By Markham Heid - Featuring Dr. Erik Dutson. Weight loss surgery gets a bad rap. It’s often viewed as a “quick fix” for those who don’t have the drive or discipline to drop major pounds through healthy eating and exercise. But the truth is that weight loss surgery is a lot more complicated than that.
Story on menshealth.com >
Obesity Can Have Implications Specific to Women
While the health risks have been well-documented for the more than one-third of U.S. adults who are obese, less attention has been paid to obesity-related concerns specific to women’s health.
Yijun Chen, MD, bariatric surgeon with the UCLA Center for Obesity and METabolic Health (COMET), notes that obese women are more susceptible to sexual dysfunction, irregular menstrual cycles and polycystic ovarian syndrome, an endocrine system disorder that can affect women’s hormone levels, menstrual cycle and ovulation.
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Dr. Dutson discusses weight loss surgery and New Jersey Governor Chris Christie's recent LapBand procedure.
When you are making a decision about weight-loss surgery, make sure your bariatric surgeon discusses the pros and cons of all approved weight-loss operations. Bariatric surgery is a life-changing event and you must make informed long-term decisions based on all available information. Admittedly, this is not always an easy decision for patients, especially since consumers may be faced with conflicting and confusing information in the lay press and in advertisements. Many articles have been published in the past few years to address these questions, but very few have met the strict scientific criteria of being randomized and bias-free. Two recent articles published in the February 2011 issue of the Archives of Surgery, a prestigious surgical journal, have done precisely that.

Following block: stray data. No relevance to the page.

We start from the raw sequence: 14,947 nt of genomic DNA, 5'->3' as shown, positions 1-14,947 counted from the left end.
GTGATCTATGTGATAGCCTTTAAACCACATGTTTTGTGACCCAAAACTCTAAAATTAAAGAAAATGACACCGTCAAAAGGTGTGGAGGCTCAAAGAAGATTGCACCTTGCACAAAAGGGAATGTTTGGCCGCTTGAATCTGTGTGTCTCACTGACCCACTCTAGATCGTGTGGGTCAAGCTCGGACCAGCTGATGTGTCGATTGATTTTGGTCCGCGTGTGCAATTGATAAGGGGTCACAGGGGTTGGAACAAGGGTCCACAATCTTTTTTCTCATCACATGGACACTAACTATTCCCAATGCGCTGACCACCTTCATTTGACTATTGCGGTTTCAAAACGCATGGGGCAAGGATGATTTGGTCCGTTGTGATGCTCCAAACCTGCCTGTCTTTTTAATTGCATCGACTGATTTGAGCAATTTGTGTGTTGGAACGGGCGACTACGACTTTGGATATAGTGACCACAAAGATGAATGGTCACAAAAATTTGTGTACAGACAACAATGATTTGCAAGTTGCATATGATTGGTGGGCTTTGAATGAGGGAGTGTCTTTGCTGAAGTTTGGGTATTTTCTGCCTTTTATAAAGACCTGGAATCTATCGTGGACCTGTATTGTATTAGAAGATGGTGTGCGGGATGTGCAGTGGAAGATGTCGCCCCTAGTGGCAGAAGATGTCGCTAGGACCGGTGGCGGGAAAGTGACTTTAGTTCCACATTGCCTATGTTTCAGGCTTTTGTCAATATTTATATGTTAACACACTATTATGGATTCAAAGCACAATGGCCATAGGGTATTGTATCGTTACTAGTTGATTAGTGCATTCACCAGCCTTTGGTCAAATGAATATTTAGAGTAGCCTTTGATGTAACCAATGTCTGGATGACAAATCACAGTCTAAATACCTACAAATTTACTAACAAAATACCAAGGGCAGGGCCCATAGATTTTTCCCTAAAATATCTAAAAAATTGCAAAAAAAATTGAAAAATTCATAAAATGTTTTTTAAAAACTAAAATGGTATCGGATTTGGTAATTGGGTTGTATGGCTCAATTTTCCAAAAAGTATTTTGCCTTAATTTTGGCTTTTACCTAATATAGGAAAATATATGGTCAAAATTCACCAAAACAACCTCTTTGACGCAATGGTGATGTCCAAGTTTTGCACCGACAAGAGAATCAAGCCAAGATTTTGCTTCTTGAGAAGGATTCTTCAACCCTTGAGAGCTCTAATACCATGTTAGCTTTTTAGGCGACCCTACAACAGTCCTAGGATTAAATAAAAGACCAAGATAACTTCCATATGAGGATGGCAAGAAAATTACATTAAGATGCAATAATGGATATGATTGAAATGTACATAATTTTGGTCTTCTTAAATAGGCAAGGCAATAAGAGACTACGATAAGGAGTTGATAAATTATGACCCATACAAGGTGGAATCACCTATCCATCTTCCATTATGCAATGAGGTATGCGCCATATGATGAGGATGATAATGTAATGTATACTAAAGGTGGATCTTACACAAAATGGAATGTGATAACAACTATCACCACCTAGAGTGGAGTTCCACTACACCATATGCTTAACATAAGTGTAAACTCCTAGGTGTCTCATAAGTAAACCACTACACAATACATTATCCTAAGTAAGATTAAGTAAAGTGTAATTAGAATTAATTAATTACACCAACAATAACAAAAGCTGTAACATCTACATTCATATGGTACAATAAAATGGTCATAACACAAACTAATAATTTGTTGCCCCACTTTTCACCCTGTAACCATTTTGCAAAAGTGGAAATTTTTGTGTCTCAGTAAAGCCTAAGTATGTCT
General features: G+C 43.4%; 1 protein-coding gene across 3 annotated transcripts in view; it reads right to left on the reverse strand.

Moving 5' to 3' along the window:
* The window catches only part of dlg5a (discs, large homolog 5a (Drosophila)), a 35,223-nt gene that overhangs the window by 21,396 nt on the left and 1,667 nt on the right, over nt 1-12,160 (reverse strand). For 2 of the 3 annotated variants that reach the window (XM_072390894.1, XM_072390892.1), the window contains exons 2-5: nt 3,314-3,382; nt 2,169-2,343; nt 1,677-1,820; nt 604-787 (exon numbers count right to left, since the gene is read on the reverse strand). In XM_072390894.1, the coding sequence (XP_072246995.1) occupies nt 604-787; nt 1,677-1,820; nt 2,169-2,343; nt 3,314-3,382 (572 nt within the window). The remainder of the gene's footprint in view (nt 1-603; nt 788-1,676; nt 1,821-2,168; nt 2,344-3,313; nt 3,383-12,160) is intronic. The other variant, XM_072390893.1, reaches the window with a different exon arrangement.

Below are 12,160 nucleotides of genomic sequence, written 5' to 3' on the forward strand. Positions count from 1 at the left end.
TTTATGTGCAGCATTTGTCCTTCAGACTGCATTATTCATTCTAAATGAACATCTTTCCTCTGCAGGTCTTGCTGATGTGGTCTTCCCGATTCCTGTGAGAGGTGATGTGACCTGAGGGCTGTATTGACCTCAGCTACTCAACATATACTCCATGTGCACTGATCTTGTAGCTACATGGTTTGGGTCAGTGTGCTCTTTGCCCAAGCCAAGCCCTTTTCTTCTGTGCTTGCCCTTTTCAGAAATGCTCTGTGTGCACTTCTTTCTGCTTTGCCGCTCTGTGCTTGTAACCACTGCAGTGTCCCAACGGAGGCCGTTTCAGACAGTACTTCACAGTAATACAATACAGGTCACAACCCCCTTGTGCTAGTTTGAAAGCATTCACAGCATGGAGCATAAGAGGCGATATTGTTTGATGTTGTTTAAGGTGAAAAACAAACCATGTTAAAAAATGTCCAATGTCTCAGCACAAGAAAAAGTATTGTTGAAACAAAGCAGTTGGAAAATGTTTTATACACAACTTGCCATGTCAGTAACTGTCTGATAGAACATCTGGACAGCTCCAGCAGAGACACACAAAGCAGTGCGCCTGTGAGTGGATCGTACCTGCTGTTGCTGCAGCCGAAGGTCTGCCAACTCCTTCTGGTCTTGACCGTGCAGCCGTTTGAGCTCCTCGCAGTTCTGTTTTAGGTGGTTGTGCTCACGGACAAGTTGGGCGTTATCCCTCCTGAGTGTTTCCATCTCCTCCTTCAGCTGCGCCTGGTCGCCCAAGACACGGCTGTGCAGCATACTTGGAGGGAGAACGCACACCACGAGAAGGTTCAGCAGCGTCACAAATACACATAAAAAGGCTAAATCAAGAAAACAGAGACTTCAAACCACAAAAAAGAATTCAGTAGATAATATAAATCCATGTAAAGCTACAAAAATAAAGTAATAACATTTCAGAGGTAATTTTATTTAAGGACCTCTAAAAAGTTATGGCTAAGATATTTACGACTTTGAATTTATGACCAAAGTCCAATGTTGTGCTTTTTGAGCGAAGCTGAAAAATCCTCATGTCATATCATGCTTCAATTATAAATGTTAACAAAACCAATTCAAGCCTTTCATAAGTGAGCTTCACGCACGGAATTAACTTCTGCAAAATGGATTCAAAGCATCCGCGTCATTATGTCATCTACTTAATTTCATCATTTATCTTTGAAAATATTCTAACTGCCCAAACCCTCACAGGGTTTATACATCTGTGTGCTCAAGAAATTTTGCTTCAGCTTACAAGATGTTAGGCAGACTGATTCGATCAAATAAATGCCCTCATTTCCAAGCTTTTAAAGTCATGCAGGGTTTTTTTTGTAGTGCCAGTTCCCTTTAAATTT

In one study, researchers from the University of California, San Francisco (UCSF) compared 100 patients who had the adjustable band to another similar 100 who underwent gastric bypass. At one year, the overall complication rate was similar for both groups. However, when compared to the bypass group, the band cohort had a higher reoperation rate (13% vs. 2%), a lower overall weight loss (36% vs. 64%), and an inferior rate of diabetes resolution (50% vs. 76%). The reported quality-of-life scores were also higher in the bypass group. The UCSF surgeons had a very high follow-up rate, and it would be interesting to see their long-term results since in longer-term European band studies, reoperation rates went up and success rates down over time, leading to a marked preference in using vertical sleeve gastrectomies.